Canada scores poorly on global right to information rating

Friday, September 30, 2011

On International Right to Know Day, September 28, the Centre for Law and Democracy and Access Info Europe published the world’s first Global Right to Information Rating.

The RTI rankings considered a number of factors when assessing the strength of a country’s legal framework to guarantee the right to information.

Out of 89 countries with Right to Information laws, Canada tied with Estonia and Montenegro for 40th, scoring only marginally above average. With a total score of 85 out of a possible 150 points, Canada’s performance was measured in the following categories:

  • Right of Access (3/6)
  • Scope (13/30)
  • Requesting Procedures (15/30)
  • Exceptions and Refusals (11/30)
  • Appeals (22/30)
  • Sanctions and Protections (6/8)
  • Promotional Measures (15/16)

With a particularly low score in the categories of Scope, and Exceptions and Refusals, it is clear that although some government information is openly available to Canadians, a significant amount is not.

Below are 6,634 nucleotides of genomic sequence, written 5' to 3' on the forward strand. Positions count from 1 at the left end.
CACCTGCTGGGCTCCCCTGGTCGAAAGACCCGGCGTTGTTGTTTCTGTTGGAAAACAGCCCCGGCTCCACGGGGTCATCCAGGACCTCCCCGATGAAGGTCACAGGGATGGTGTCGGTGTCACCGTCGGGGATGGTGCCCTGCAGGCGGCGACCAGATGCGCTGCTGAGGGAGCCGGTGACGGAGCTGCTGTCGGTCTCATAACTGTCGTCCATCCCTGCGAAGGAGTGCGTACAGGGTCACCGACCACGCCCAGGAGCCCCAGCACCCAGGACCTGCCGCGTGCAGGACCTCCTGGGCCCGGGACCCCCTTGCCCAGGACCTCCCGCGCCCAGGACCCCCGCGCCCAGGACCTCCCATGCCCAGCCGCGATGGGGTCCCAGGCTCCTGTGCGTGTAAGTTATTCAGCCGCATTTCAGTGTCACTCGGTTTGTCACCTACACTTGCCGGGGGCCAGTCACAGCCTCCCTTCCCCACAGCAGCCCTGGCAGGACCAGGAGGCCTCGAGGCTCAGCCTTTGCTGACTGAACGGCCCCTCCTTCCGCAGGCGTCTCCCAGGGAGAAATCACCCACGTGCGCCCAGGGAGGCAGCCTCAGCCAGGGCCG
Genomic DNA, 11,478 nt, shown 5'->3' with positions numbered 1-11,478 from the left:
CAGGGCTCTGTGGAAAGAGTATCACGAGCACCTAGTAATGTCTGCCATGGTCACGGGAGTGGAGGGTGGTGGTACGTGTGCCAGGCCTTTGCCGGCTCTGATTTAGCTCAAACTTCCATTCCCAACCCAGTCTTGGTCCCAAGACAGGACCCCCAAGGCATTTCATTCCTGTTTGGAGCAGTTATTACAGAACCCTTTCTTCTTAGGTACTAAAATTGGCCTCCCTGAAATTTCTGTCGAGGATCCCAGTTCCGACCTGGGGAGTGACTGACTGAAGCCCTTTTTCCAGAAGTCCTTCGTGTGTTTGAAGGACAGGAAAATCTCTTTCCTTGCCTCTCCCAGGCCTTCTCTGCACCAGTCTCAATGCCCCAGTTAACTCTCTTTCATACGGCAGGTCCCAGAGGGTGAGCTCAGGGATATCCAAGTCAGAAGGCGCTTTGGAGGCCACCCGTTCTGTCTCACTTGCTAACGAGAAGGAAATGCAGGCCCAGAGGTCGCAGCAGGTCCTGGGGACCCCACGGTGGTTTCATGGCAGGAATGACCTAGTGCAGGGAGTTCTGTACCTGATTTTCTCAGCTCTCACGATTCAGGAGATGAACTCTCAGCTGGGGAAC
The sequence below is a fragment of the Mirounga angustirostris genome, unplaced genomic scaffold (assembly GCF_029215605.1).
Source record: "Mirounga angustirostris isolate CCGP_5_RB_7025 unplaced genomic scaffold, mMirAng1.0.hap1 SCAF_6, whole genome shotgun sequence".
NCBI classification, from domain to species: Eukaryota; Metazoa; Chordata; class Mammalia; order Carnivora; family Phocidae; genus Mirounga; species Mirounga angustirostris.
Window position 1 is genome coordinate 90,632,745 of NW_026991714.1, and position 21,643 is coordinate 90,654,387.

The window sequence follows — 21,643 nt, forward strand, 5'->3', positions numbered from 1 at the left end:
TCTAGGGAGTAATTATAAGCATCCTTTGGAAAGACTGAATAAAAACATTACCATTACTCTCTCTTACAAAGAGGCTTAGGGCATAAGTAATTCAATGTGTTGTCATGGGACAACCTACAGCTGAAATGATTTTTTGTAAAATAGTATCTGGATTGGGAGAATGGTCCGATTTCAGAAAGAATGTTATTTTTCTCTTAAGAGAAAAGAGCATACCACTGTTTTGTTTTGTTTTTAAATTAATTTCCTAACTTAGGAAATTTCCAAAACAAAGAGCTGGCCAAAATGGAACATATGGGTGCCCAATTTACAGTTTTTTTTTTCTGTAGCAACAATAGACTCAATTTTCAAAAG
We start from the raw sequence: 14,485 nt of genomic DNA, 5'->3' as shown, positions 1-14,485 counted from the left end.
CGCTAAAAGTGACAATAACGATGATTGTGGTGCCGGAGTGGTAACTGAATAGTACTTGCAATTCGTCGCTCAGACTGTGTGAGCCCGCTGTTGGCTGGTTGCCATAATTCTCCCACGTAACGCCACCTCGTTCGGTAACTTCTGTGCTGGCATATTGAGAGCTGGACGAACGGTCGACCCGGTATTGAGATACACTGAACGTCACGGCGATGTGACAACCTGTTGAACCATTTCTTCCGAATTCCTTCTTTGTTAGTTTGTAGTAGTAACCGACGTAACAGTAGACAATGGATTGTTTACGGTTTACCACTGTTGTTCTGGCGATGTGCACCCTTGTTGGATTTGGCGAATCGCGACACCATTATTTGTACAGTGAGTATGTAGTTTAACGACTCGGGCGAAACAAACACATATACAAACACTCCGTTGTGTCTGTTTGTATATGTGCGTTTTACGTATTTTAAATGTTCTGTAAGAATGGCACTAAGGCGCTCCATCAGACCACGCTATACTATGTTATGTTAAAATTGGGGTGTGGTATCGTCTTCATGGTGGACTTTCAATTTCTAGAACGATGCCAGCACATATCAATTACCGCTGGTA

One of the factors that reduced Canada’s score is that our Access to Information Act has not been updated since it was created, in 1989.

Countries that scored higher than Canada include India, Mexico, Indonesia, South Africa, Kosovo, Nicaragua, Ethiopia, and the United States.

The RTI Rating clearly states that it was designed to assess only the legal frameworks for the countries examined. However, when analyzed in conjunction with Canada’s poor performance in the Freedom of Information Audit published by Newspapers Canada, it is clear to see that there are still a number of problems that need to be addressed.

Canada prides itself on being a free and democratic society. However, access to information is one of the cornerstones of democracy, and Canada has considerable room for improvement in this regard.

For more information on the methodology used by the RTI Rankings, or to access the full report with information on all 89 countries assessed, please visit their website at

Additionally, you can read Canada’s Access to Information Act here.